This resource has been fully reviewed and updated by a member of The Open Sanctuary Project team as of October 5, 2022.
Many animal sanctuaries host large events on sanctuary grounds a few times a year in order to connect with folks who may not have previously connected with the sanctuary’s mission or residents before. Events can be an excellent way to spread awareness of your sanctuary in your community, and can also provide opportunities for garnering additional volunteer or financial support in the future. However, a lot of work goes into planning a successful large event at a sanctuary! Many elements and policies must be considered and implemented to ensure your sanctuary’s event is fun and safe for everyone.
Long before the event begins at your sanctuary, there are a number of considerations and discussions you’ll want to have together as an organization.
Double Check Your Area’s Zoning And Regulations
Before conducting any major event planning, be sure to review the zoning laws and regional regulations of your sanctuary’s property to learn whether or not there are any restrictions you must abide by or permits you may need to acquire. For instance, some properties may have a limit to the number of folks that can congregate or park there; others may require a special permit for vending, or for food and beverage service on-site. Some regions may even require the hiring of off-duty traffic safety officers if a large enough crowd (or a certain threshold of traffic) is expected to show up in certain areas. Be sure to follow all of the regulations in your area because the consequences could be significant if you’re caught bending the rules! If your sanctuary property is too confined by the rules governing it, you can consider hosting large events off-site.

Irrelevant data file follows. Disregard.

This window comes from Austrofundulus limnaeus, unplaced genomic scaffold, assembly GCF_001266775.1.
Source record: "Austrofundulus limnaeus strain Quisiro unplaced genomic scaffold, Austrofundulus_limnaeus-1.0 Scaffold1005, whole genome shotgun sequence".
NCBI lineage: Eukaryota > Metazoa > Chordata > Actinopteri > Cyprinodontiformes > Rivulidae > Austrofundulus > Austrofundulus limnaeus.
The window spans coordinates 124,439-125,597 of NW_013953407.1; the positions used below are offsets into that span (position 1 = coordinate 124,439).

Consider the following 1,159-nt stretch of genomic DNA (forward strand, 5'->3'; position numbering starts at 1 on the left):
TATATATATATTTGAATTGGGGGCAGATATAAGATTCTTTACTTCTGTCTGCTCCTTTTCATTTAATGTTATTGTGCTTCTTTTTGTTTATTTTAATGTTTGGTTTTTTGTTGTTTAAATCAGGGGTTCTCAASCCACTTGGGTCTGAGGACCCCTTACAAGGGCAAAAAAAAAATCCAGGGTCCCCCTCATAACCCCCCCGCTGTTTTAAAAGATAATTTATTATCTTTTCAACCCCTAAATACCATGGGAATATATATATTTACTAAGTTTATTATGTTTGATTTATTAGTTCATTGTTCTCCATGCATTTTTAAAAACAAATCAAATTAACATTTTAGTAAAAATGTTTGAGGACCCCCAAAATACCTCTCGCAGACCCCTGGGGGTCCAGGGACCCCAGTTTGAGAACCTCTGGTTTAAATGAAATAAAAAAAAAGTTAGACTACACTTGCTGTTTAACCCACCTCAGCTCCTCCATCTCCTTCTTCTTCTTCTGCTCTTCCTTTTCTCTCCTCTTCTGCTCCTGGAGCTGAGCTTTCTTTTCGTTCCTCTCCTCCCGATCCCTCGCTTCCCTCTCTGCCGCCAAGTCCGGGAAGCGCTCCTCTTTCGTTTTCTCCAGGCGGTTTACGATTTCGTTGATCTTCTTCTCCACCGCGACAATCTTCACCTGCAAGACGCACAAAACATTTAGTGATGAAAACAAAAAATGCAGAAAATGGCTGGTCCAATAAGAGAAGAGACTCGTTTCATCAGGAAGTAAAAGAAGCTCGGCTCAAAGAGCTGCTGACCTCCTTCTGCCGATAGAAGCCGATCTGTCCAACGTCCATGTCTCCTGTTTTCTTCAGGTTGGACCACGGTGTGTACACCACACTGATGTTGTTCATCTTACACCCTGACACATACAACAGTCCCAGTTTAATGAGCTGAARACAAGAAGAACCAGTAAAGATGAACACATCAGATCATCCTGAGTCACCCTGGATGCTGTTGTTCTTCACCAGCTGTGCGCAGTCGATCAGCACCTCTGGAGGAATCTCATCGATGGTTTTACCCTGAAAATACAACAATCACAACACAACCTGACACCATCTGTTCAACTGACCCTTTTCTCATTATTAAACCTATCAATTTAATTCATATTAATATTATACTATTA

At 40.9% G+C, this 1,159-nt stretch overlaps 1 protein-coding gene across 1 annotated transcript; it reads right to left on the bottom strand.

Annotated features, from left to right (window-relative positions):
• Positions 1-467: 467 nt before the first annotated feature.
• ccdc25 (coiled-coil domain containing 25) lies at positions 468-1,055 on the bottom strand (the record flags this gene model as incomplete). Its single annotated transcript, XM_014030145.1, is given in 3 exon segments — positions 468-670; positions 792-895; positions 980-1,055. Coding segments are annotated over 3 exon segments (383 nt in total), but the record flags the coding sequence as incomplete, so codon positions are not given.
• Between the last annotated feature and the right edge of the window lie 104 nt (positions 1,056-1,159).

Inspect Your Insurance
When planning a large event on your sanctuary’s grounds, it’s important to a fleshy crest on the head of the domestic chicken and other domesticated birds through your organization’s insurance policy and look for any limitations or exclusions in coverage that might exist for event purposes. For instance, some insurance may not cover special events or vendors on-site (or even public visitors at all) while other insurance may have a number of exemptions for guest vehicles. If necessary, consider purchasing supplementary event insurance as extra protection! Typically, one day’s worth of supplemental insurance isn’t too costly, especially compared to the alternative in the event you get into trouble.
Consider Your Neighbors